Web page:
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  • The Statistical Analysis and Display Program for GPM Validation Network Geometry-Matched PR and GV Data Sets
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    The IDL procedure geo_match_z_pdf_profile_ppi_bb_prox_sca_ps.pro provides the capability to compute statistics and generate displays of PR and GV reflectivity from geometry-matched data produced by the GPM Validation Network prototype. These data are contained in a set of netCDF data files, one per “rainy” site overpass: a TRMM PR overpass of a ground radar (GV) site, with precipitation echoes present, referred to below as an “event”. The procedure computes and displays tables of mean differences (PR-GV) between the PR and GV reflectivity from the geo-matched data for a selected event, with the data stratified into vertical layers in two manners: (1) by height above the surface, in 1.5-km-deep layers, for 15 levels centered from 1.5 to 19.5 km, and (2) into three layers defined by proximity to the bright band (freezing level): above, within, and below the bright band. For purposes of the latter, match-up samples are categorized as above (below) the bright band if their base (top) is 500 m or more above (750 m or more below) the mean bright band height. The remaining points are assigned as within the bright band. The mean bright band height is computed from the bright band analysis in the TRMM PR 2A-25 product. Only the attenuation-corrected PR reflectivity is used in the program, even though the “raw” PR reflectivity also is present in the netCDF data files.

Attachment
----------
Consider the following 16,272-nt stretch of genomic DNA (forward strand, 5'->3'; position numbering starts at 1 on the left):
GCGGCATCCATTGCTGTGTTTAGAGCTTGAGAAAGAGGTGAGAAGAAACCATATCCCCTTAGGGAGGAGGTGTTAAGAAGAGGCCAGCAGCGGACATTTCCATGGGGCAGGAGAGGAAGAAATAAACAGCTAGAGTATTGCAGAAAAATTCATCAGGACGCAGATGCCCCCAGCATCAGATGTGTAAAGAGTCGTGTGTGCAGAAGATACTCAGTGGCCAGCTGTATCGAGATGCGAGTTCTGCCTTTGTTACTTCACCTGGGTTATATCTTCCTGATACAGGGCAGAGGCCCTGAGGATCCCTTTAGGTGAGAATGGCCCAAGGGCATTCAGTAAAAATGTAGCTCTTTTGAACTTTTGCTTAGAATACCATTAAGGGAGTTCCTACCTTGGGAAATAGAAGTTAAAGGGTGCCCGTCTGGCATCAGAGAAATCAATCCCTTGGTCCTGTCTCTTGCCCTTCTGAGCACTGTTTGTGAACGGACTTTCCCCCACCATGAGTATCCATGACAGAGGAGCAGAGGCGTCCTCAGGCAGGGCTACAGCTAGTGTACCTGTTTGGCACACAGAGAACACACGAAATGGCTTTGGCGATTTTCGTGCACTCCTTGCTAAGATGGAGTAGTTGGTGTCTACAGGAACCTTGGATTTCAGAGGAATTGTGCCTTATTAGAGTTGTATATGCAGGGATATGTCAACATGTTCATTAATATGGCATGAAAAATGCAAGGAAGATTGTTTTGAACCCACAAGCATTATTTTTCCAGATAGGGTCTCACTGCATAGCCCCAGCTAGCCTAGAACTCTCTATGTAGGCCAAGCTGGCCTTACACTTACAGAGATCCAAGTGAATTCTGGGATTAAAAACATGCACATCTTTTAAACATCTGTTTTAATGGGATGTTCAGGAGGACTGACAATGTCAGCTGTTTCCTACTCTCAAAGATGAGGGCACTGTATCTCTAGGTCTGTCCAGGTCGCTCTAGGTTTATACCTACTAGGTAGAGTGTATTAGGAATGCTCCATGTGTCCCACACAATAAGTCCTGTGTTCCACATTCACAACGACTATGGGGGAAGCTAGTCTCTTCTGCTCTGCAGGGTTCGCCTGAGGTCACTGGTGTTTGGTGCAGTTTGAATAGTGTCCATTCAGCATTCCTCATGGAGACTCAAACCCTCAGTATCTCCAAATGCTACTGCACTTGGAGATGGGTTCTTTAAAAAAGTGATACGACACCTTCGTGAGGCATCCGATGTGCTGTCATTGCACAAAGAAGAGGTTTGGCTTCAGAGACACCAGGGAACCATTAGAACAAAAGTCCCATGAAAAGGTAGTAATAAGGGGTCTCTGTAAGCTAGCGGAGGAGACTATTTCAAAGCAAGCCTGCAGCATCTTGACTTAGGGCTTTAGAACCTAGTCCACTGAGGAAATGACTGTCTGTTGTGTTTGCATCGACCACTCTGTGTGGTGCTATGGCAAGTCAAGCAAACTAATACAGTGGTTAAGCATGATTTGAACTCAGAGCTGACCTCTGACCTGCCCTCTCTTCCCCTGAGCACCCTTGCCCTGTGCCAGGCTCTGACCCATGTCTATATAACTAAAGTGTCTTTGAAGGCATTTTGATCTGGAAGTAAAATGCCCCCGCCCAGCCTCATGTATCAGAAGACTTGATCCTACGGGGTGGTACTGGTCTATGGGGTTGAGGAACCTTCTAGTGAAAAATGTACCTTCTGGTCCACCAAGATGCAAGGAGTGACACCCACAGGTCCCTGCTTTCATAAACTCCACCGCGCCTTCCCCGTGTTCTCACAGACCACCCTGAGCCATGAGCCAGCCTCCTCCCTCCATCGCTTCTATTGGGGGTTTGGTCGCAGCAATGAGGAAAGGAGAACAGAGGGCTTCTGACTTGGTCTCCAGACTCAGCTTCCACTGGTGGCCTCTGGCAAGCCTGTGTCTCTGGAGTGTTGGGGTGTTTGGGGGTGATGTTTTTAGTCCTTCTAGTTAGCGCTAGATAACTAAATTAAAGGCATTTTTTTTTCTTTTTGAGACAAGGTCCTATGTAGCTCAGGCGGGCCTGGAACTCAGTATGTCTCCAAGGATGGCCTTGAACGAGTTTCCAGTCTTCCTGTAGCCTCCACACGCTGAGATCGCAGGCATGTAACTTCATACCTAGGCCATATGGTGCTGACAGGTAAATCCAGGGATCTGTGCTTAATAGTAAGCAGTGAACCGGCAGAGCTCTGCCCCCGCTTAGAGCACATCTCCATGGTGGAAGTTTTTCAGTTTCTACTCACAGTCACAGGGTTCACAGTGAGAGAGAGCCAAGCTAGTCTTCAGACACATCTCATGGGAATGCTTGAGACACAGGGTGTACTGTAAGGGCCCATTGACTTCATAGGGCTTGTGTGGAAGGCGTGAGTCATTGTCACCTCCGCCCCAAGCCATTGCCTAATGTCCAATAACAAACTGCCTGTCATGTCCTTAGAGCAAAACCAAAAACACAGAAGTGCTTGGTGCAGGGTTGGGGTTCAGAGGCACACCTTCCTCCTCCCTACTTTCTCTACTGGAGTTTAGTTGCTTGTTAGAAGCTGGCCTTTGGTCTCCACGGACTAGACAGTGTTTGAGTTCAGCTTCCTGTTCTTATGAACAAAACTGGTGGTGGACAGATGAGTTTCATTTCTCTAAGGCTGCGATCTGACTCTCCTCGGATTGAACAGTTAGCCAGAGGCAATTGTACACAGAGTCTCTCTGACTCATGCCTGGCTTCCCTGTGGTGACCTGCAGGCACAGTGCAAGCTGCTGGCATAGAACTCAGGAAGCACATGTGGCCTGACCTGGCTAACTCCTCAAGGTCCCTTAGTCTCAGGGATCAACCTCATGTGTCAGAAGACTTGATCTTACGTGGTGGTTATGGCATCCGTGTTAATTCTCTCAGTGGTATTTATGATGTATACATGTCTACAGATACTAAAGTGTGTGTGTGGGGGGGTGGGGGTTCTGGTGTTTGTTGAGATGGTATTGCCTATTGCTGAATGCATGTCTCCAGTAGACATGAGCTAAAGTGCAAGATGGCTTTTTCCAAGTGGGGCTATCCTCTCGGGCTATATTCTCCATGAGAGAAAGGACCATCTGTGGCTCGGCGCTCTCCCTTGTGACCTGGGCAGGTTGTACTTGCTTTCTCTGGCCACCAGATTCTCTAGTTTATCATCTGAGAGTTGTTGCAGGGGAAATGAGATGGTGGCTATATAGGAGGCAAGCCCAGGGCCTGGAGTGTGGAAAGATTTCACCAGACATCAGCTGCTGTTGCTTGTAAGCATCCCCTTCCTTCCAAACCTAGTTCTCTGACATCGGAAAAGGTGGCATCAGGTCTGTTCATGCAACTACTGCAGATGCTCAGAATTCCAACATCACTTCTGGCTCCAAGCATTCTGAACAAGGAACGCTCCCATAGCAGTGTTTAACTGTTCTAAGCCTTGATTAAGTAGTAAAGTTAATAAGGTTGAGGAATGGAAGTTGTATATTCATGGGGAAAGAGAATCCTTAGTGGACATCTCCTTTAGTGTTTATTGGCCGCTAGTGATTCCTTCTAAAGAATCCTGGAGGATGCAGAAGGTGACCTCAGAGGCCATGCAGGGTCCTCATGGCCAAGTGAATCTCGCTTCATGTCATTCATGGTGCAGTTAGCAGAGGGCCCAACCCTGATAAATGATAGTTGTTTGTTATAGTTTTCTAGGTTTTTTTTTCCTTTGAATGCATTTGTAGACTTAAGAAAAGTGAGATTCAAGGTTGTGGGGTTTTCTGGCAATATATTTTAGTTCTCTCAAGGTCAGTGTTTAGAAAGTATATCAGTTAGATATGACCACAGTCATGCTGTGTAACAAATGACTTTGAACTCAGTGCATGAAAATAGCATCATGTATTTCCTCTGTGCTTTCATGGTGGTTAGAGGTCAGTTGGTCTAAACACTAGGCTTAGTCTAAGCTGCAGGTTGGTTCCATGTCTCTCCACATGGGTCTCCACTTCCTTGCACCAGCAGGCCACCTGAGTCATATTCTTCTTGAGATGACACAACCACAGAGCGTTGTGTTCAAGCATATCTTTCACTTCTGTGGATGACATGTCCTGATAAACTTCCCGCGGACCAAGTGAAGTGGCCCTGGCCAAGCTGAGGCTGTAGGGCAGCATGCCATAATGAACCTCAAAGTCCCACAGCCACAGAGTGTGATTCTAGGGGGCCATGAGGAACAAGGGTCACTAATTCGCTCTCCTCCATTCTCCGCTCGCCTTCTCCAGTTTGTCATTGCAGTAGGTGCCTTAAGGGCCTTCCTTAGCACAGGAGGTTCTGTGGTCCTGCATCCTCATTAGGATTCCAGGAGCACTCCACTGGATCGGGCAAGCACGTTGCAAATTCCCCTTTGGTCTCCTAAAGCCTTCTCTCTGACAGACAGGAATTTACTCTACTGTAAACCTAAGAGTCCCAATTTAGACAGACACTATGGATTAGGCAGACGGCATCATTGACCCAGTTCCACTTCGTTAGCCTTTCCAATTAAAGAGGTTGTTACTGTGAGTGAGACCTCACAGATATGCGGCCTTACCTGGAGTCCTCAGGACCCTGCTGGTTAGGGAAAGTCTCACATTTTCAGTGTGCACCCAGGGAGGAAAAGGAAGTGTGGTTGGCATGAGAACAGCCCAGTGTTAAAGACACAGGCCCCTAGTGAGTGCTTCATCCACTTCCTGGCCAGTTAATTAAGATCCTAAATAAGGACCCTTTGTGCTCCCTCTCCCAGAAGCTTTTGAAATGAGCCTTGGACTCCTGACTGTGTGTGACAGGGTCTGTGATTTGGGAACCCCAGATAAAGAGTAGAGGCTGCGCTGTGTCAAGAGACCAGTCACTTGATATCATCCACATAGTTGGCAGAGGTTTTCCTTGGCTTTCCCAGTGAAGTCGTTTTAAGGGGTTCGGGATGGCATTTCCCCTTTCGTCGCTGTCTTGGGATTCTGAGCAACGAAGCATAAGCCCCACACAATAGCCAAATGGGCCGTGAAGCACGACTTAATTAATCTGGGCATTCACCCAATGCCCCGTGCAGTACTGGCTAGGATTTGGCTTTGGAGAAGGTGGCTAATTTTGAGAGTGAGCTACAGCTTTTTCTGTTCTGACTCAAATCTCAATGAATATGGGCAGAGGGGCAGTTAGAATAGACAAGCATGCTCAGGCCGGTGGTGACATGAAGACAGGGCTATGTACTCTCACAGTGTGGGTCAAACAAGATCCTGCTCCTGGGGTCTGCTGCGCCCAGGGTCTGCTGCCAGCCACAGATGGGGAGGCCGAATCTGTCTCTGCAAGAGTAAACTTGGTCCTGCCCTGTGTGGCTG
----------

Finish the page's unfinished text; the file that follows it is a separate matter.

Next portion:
• GPM Ground Validation System Level 3 Operations Concept